Dearc possesses several features typical of fully grown adults in the related Rhamphorhynchus, including the large recurved teeth of the premaxilla, the well developed crest of the humerus, fusion between the scapula-coracoid, smooth bone texture and other features. However, at the same time other areas of the fossil show signs of immaturity, including unfused bones of the skull and unfused sacral vertebrae. Histology supports the later interpretation, indicating that, while at least two years old at its time of death, the animal was still actively growing. The wing bone shows two prominent lines of growth that allow this interpretation and further suggest that it died shortly after emerging from a hiatus in growth. The fact that the holotype of Dearc was still growing makes a wingspan of up to three meters quite possible.
Generally, Dearc shows the typical bodyplan of non-monofenestratan pterosaurs. The neck was short and the tail elongated, supported by interlocking zygapophyses of the caudal vertebrae. The mandibular symphysis is elongated and the metacarpus short. There are however some features shared with pterodactyloids such as a skull longer than the dorsal and sacral vertebrae combined and the shape of the quadrate. Furthermore, although proportionally short compared to pterodactyloids, the cervical vertebrae are notably elongated compared to other non-monofenestratans, resembling those of the more derived Wukongopterus. The dentition shows two distinct types of teeth: elongated fangs close to the tip of the snout and more conical peg-like teeth further back.
The describing authors indicated several distinguishing traits. Four are autapomorphies, unique derived characters. In the palate, the vomers contain three tubes, forming a trident. The contribution of the upper jaw bone, the maxilla, to the palate, in front of the choana, the inner nostril, has a depression. The brain has enlarged optic lobes that are expanded lengthwise. In the foot the fourth metatarsal is more robust than the first, second and third metatarsal, about 2.5 times as thick. Additionally, there are two traits that in themselves are not unique but the combination of which is unique. The infratemporal fenestra is pear-shaped, with the narrow part on top. In the palate, the ectopterygoid bone has an upwards projecting process, running through the choana and perpendicularly contacting the vomer.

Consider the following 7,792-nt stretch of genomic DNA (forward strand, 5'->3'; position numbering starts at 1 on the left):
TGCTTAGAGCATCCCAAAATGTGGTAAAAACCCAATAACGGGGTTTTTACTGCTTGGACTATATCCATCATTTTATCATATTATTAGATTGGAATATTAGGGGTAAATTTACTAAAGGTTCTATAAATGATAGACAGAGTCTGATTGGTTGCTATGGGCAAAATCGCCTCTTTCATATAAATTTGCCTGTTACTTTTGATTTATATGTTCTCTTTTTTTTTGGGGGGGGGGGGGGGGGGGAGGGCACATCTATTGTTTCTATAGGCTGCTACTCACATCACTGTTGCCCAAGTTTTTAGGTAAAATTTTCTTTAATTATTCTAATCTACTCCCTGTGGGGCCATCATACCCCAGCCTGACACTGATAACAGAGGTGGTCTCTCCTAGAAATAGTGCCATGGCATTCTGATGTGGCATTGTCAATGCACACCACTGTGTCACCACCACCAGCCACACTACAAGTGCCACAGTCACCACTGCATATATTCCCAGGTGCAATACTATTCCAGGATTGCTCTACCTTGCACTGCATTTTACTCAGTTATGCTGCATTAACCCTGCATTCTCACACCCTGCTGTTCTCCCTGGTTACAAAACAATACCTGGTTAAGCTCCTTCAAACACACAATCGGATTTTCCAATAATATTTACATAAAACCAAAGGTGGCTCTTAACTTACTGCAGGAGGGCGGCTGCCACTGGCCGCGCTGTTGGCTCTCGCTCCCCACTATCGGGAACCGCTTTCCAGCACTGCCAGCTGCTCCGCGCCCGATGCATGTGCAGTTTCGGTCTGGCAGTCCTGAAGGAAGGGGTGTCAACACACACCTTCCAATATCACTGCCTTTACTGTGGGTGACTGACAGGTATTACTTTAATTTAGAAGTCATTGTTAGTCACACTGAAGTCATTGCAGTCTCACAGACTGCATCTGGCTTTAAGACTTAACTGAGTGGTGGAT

The phylogenetic analysis conducted for Dearc included characters from several independent publications as well as entirely new ones, while also excluding those that are only known from very young animals or known to vary greatly with age. The resulting tree recovered Dearc to lie within the Rhamphorhynchidae, specifically in a clade alongside Angustinaripterus and Sericipterus, the Angustinaripterini.
- "Fossil of largest Jurassic pterosaur found on Skye". BBC News. 22 February 2022. Retrieved 22 February 2022.
- Ferguson, Brian (22 February 2022). "World's biggest Jurassic-era pterodactyl discovered on Isle of Skye". The Scotsman. Retrieved 22 February 2022.
- Natalia Jagielska; Michael O’Sullivan; Gregory F. Funston; et al. (February 2022). "A skeleton from the Middle Jurassic of Scotland illuminates an earlier origin of large pterosaurs". Current Biology. 32: 1–8. doi:10.1016/J.CUB.2022.01.073. ISSN 0960-9822. Wikidata Q110984418.
- Spindler, Frederik; Ifrim, Christina (2021). "Die Spur einer Spur – ein möglicher erster Flugsaurier aus Ettling Trace of a trace – a putative first pterosaur from the Ettling locality". Archaeopteryx. 37: 75–83.